- Be conscious of the cost of the resolution Being conscious of the resolution’s cost
- Assessment of the users’ level of satisfaction during the process
- Measurement and tabulation of results with metrics such as First Contact Resolution, Cost Per Contact, and Customer Satisfaction
Speaking of performance, user lcaputo on the ITIL Community Forums shared a very interesting perspective and some advice from the point of view of a Problem Management team member:
“From my experience in an Italian public entity, I can tell that Problem Management really is something that needs a certain grade of maturity from the IT department, and a solid commitment from the business. Often problem tickets are forgotten because the Service Desk / Incident teams tend to focus on solving incidents that are felt more like pressing issues than a problem. There (at the workplace) the internal appointee did a weekly ping on the Problem Analysis team (inside the ITSM platform) and asked them to update the ticket with any new info they had, otherwise he asked them to do further research on the topic.
A concrete piece of advice would be to first consolidate the Incident and Service Request practices and then follow it up with defining a Problem policy, a solving team with some defined work time dedicated to doing the job, and an internal appointee that will monitor each ticket on a weekly/monthly basis.”
In addition, it’s recommended that teams have solid Incident Management software. Companies use InvGate Service Desk to help teams to address and document the incidents within the company’s IT infrastructure. It also allows companies to easily build an IT knowledge base that aids in spreading, scaling, and standardizing symptomatology. This increases both consistency and swiftness when dealing with incidents.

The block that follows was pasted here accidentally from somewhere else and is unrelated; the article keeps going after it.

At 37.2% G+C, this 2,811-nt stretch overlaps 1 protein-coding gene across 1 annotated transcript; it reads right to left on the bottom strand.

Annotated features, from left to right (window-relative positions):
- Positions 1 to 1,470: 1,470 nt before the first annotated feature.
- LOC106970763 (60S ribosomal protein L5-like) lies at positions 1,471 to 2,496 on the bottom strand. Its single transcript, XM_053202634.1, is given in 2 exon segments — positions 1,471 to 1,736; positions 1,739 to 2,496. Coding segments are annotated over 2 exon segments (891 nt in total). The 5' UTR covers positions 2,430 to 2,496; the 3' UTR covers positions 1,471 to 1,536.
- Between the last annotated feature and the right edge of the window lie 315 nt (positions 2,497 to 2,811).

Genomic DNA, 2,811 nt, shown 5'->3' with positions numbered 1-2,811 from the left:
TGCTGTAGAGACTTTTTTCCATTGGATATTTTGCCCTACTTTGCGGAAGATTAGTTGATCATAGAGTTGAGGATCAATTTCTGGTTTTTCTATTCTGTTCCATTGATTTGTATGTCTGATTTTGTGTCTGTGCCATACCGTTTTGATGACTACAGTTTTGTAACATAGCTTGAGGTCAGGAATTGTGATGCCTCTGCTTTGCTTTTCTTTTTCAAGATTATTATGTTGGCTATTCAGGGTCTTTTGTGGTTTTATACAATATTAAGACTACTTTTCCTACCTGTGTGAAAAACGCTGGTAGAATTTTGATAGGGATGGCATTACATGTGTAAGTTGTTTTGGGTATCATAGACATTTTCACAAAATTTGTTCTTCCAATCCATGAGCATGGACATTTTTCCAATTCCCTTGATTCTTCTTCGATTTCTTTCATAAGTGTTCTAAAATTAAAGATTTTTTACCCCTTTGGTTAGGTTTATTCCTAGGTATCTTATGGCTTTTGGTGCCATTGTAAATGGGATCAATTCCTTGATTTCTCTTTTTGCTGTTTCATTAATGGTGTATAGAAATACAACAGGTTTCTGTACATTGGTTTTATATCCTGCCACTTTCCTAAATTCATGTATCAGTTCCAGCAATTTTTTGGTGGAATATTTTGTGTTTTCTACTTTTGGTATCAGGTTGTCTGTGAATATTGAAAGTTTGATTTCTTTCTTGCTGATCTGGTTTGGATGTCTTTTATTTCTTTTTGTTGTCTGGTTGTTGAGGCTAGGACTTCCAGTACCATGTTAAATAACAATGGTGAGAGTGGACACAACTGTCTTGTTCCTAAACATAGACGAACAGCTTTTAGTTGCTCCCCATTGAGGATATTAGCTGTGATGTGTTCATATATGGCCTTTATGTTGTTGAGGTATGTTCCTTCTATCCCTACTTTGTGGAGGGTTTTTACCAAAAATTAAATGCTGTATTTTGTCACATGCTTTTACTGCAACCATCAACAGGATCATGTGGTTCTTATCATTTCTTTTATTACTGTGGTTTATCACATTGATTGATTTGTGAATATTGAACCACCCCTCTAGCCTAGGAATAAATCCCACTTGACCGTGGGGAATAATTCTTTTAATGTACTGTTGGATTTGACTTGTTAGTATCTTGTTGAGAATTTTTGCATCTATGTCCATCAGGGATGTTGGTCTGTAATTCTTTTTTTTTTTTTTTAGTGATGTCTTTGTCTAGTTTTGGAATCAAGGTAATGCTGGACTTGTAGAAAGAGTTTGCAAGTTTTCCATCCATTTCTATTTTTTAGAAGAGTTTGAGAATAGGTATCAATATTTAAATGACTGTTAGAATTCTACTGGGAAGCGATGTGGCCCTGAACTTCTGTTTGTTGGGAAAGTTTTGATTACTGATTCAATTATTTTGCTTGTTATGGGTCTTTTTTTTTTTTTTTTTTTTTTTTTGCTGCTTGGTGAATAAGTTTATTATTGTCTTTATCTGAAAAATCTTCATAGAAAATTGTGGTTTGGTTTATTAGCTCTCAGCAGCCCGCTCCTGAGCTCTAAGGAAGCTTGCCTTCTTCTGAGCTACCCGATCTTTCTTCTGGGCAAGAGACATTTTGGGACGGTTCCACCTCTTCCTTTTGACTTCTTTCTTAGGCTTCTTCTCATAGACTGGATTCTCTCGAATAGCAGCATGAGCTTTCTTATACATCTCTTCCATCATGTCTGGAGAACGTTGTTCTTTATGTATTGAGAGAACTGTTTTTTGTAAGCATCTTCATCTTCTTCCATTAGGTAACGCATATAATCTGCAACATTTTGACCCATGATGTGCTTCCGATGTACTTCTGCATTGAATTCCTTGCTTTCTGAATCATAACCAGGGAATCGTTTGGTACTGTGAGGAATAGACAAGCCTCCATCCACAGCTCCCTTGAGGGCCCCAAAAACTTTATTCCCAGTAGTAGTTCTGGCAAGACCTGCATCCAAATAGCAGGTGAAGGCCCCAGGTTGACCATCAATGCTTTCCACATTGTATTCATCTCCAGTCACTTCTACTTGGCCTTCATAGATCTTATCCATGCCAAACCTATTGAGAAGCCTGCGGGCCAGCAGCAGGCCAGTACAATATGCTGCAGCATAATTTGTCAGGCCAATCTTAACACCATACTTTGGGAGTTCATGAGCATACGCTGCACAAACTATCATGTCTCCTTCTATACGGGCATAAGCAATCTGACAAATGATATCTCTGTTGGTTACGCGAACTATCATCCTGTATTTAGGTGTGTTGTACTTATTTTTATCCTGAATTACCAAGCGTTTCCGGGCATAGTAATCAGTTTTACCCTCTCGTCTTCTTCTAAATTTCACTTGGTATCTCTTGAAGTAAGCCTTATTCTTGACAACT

For more information, check out our Definitive Guide to Incident Management.
The goal of Problem Management is to minimize the adverse impact of incidents and problems caused by errors in the infrastructure and to prevent the recurrence of incidents related to those errors. The activities associated with Problem Management primarily deal with identifying why the incident occurred in the first place, and identifying and documenting known errors.
The main objective of Problem Management is to reduce the negative impact of both incidents and problems caused by errors in the infrastructure as well as prevent recurrences of incidents related to those errors. The primary activities associated with Problem Management are related to why the incident happened to begin with.
There certainly is some overlap between Incident Management and Problem Management, however, it is advised that they are handled by separate teams because of the nature of problems vs. incidents. Problem Management is more of an inquisitive area, while Incident Management requires a fast reaction from support teams.
Incident Management deals with an individual incident as quickly as possible, and Problem Management deals with why the incident (or multiple similar incidents) happened, seeking to either eliminate the root cause or build an effective, easily-deployable workaround. As seen throughout this article, it’s clear to see that understanding the difference between Incident and Problem Management is merely the first step towards a more solid IT infrastructure and solid teamwork is the quintessential pillar of such an endeavor.
Frequently asked questions
What’s the difference between Incidents and Problems?
The difference between Incidents and Problems is that Incidents are specific and usually single-time issues that require quick attention, while Problems are root causes that bring forth Incidents if left unattended.
How can one manage Problems vs. Incidents?
Problem management is better suited for help desk support teams who can act quickly to provide either a quick fix or a workaround, while Incident management requires a more in-depth analysis of the problem so as to prevent it from causing more incidents in the future.